Indigenous peoples in Thailand

The indigenous peoples of Thailand live mainly in three geographical regions of the country:

  • Indigenous fisher communities (the Chao Ley) and small populations of hunter-gatherers (the Mani) in the south of Thailand
  • Small groups on the Korat plateau of the north-east, and in eastern Thailand, especially along the border with Laos and Cambodia
  • Many different highland peoples in the north and north-west of the country (the Chao-Khao).

With the drawing of national boundaries in South-east Asia during the colonial era and in the wake of decolonization, many peoples living in remote highlands and forests were divided. There is thus not a single indigenous people that resides only in Thailand.

Hill tribes

Nine so-called "hill tribes" are officially recognized. These are the:

  • Hmong
  • Karen
  • Lisu
  • Mien
  • Akha
  • Lahu
  • Lua
  • Thin
  • Khamu

There is no comprehensive official census data on the population of indigenous peoples. The most often quoted figure is that of the Department of Welfare & Social Development.

According to this source, there are 3,429 hill tribe villages with a total population of 923,257 people. Obviously, the indigenous peoples of the south and north-east are not included.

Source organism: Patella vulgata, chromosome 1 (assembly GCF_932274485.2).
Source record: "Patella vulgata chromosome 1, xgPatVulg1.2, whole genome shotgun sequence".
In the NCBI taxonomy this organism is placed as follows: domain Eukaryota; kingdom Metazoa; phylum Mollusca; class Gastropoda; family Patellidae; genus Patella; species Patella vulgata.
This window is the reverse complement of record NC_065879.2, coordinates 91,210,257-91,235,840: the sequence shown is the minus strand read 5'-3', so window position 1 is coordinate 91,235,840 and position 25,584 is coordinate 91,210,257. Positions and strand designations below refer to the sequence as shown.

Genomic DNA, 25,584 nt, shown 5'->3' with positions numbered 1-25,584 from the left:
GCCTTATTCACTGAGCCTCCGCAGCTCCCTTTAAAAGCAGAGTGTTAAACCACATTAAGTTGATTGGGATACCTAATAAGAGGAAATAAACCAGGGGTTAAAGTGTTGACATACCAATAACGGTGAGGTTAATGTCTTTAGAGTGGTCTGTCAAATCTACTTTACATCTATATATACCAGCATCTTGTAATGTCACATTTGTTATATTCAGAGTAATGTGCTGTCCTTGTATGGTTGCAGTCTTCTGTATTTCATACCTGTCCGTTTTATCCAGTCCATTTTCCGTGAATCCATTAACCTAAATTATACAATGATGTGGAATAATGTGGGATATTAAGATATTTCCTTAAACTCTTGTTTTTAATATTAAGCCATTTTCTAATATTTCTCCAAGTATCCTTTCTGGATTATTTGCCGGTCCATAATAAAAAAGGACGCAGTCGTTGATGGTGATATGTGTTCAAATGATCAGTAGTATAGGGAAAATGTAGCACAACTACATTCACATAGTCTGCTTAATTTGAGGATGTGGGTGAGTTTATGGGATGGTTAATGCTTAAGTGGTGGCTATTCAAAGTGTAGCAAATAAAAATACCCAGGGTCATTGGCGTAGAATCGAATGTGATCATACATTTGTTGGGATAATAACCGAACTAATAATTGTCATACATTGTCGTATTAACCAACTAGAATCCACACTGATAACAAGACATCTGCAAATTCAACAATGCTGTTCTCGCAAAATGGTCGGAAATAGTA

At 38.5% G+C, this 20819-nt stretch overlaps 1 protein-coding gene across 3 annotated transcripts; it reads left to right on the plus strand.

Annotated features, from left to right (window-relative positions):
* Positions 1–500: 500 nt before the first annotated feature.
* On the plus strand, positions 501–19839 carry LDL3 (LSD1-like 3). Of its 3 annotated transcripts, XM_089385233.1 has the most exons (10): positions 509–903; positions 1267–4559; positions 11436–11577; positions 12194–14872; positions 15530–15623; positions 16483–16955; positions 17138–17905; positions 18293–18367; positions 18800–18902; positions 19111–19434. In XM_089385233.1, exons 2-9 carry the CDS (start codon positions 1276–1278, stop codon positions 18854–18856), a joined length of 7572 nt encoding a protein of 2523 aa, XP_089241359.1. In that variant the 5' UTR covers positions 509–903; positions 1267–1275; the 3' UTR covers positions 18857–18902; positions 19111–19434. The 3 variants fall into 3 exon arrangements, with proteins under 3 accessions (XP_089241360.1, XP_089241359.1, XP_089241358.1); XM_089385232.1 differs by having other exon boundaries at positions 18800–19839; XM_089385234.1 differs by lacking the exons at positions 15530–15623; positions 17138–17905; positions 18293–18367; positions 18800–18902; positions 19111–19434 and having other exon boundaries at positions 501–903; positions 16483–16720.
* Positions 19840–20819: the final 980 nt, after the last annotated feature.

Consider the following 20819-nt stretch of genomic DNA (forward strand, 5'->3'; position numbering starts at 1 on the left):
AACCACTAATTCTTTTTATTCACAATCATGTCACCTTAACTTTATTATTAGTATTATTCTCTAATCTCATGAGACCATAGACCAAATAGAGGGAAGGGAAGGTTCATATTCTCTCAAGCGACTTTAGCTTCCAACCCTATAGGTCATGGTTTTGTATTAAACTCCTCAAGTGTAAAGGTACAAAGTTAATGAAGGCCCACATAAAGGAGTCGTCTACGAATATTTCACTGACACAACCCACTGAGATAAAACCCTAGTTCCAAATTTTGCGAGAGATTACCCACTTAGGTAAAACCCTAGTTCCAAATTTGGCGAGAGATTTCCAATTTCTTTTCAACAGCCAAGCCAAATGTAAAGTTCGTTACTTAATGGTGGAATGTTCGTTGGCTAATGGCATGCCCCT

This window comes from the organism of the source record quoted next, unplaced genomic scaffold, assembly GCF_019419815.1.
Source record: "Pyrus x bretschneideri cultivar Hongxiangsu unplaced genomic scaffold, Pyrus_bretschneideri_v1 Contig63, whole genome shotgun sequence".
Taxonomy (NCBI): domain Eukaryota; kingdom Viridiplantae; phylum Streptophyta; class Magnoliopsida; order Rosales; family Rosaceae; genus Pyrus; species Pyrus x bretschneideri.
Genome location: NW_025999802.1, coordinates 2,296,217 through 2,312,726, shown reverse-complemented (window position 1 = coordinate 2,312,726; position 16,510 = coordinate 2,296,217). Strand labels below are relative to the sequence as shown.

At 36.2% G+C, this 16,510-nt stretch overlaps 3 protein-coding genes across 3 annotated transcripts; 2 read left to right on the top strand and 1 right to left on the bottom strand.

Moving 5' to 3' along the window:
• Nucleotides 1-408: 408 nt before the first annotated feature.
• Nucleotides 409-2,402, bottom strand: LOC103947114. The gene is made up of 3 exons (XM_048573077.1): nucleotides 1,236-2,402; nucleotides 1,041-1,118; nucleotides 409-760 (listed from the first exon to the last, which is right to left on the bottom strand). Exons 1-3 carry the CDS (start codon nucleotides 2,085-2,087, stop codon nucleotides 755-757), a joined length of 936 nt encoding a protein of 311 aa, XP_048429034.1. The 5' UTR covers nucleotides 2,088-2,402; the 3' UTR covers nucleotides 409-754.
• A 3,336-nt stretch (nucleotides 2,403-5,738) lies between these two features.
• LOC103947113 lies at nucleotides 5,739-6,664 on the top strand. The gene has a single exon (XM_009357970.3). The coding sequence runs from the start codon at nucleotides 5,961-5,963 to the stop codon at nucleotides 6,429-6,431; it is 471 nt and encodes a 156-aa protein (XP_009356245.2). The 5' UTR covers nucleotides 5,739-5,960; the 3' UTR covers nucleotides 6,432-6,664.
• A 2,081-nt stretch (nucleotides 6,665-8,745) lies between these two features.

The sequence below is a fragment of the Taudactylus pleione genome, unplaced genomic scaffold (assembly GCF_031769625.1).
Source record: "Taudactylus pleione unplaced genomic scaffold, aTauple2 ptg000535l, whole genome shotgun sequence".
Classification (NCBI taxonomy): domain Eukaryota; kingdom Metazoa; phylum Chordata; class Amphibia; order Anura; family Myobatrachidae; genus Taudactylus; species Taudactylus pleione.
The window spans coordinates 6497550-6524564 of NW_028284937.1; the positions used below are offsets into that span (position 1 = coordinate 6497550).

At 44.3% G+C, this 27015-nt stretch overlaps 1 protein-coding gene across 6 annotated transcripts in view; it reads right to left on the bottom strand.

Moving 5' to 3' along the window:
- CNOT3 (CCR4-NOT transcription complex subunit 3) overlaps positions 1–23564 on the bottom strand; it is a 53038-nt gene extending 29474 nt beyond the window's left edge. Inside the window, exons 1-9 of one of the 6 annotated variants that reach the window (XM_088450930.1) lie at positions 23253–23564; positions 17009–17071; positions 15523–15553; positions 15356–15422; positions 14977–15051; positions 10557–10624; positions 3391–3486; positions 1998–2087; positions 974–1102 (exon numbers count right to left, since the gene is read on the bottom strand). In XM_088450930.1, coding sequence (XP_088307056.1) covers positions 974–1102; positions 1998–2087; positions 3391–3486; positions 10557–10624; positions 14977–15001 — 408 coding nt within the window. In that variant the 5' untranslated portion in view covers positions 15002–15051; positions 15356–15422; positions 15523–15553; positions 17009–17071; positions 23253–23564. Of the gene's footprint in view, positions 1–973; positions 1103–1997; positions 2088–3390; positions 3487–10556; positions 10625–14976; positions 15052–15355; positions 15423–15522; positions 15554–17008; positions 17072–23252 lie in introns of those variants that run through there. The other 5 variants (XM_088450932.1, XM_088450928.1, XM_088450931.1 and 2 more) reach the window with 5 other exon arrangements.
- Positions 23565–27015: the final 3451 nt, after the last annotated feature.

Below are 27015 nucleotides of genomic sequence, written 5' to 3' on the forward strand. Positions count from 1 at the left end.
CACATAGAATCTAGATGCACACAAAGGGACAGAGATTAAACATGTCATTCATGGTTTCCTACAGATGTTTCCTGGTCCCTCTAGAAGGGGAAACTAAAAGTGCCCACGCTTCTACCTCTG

Discrimination and Lack of Citizenship

A widespread misconception of indigenous peoples being drug producers and posing a threat to national security and the environment has historically shaped government policies towards indigenous peoples in the northern highlands.

Despite positive developments in recent years, it continues to underlie the attitudes and actions of government officials.

These include the non-recognition of indigenous peoples, and policies and programmes that are violating indigenous peoples' rights, such as natural resource management and environmental conservation policies.

Status of International Conventions and Declarations

Thailand has ratified or is a signatory to the:

However, Thailand does not officially recognise the existence of indigenous peoples in the country.

Yearly Update

Download the 2016 yearbook article on indigenous peoples in Thailand to learn about major developments and events during 2015.